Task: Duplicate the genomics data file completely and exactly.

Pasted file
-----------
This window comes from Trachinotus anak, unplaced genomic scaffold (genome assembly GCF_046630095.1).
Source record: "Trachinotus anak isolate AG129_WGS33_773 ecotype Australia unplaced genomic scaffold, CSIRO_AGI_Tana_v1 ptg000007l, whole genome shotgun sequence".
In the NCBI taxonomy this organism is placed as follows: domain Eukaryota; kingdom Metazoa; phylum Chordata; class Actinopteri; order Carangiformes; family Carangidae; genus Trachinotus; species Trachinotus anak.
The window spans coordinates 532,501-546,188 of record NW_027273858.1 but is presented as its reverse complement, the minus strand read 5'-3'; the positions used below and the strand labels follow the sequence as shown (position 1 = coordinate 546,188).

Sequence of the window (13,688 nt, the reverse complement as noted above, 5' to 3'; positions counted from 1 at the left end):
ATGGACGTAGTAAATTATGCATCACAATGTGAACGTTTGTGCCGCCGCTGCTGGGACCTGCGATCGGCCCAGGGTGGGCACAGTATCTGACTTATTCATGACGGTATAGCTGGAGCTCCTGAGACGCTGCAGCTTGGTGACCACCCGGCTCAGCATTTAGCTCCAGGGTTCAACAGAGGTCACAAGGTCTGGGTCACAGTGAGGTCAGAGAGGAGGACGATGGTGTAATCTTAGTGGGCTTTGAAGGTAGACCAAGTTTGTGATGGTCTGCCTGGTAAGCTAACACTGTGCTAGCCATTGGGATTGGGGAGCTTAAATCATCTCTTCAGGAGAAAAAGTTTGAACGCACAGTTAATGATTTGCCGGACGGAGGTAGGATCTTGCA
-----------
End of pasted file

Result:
This window comes from Trachinotus anak, unplaced genomic scaffold (genome assembly GCF_046630095.1).
Source record: "Trachinotus anak isolate AG129_WGS33_773 ecotype Australia unplaced genomic scaffold, CSIRO_AGI_Tana_v1 ptg000007l, whole genome shotgun sequence".
In the NCBI taxonomy this organism is placed as follows: domain Eukaryota; kingdom Metazoa; phylum Chordata; class Actinopteri; order Carangiformes; family Carangidae; genus Trachinotus; species Trachinotus anak.
The window spans coordinates 532,501-546,188 of record NW_027273858.1 but is presented as its reverse complement, the minus strand read 5'-3'; the positions used below and the strand labels follow the sequence as shown (position 1 = coordinate 546,188).

Sequence of the window (13,688 nt, the reverse complement as noted above, 5' to 3'; positions counted from 1 at the left end):
ATGGACGTAGTAAATTATGCATCACAATGTGAACGTTTGTGCCGCCGCTGCTGGGACCTGCGATCGGCCCAGGGTGGGCACAGTATCTGACTTATTCATGACGGTATAGCTGGAGCTCCTGAGACGCTGCAGCTTGGTGACCACCCGGCTCAGCATTTAGCTCCAGGGTTCAACAGAGGTCACAAGGTCTGGGTCACAGTGAGGTCAGAGAGGAGGACGATGGTGTAATCTTAGTGGGCTTTGAAGGTAGACCAAGTTTGTGATGGTCTGCCTGGTAAGCTAACACTGTGCTAGCCATTGGGATTGGGGAGCTTAAATCATCTCTTCAGGAGAAAAAGTTTGAACGCACAGTTAATGATTTGCCGGACGGAGGTAGGATCTTGCA